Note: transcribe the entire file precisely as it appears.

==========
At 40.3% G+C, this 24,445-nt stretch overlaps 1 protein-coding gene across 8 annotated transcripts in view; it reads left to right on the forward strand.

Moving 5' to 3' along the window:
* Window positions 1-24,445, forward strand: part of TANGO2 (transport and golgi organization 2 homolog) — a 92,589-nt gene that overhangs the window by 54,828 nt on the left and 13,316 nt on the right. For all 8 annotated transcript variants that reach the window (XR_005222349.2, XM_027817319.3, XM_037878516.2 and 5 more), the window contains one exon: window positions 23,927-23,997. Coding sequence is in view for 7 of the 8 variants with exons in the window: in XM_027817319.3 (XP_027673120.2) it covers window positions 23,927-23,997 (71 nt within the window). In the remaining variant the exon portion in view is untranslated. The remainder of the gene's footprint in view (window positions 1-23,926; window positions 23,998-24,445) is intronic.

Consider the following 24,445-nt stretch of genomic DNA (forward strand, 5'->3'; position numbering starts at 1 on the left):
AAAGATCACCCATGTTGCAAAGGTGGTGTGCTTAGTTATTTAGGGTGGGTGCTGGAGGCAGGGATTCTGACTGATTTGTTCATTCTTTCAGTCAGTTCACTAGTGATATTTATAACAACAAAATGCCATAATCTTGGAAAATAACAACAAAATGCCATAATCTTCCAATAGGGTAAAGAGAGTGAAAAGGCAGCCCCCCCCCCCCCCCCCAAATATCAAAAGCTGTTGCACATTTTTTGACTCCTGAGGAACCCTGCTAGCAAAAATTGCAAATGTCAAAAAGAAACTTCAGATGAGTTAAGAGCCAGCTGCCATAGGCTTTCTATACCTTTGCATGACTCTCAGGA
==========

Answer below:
At 40.3% G+C, this 24,445-nt stretch overlaps 1 protein-coding gene across 8 annotated transcripts in view; it reads left to right on the forward strand.

Moving 5' to 3' along the window:
* Window positions 1-24,445, forward strand: part of TANGO2 (transport and golgi organization 2 homolog) — a 92,589-nt gene that overhangs the window by 54,828 nt on the left and 13,316 nt on the right. For all 8 annotated transcript variants that reach the window (XR_005222349.2, XM_027817319.3, XM_037878516.2 and 5 more), the window contains one exon: window positions 23,927-23,997. Coding sequence is in view for 7 of the 8 variants with exons in the window: in XM_027817319.3 (XP_027673120.2) it covers window positions 23,927-23,997 (71 nt within the window). In the remaining variant the exon portion in view is untranslated. The remainder of the gene's footprint in view (window positions 1-23,926; window positions 23,998-24,445) is intronic.

Consider the following 24,445-nt stretch of genomic DNA (forward strand, 5'->3'; position numbering starts at 1 on the left):
AAAGATCACCCATGTTGCAAAGGTGGTGTGCTTAGTTATTTAGGGTGGGTGCTGGAGGCAGGGATTCTGACTGATTTGTTCATTCTTTCAGTCAGTTCACTAGTGATATTTATAACAACAAAATGCCATAATCTTGGAAAATAACAACAAAATGCCATAATCTTCCAATAGGGTAAAGAGAGTGAAAAGGCAGCCCCCCCCCCCCCCCCCAAATATCAAAAGCTGTTGCACATTTTTTGACTCCTGAGGAACCCTGCTAGCAAAAATTGCAAATGTCAAAAAGAAACTTCAGATGAGTTAAGAGCCAGCTGCCATAGGCTTTCTATACCTTTGCATGACTCTCAGGA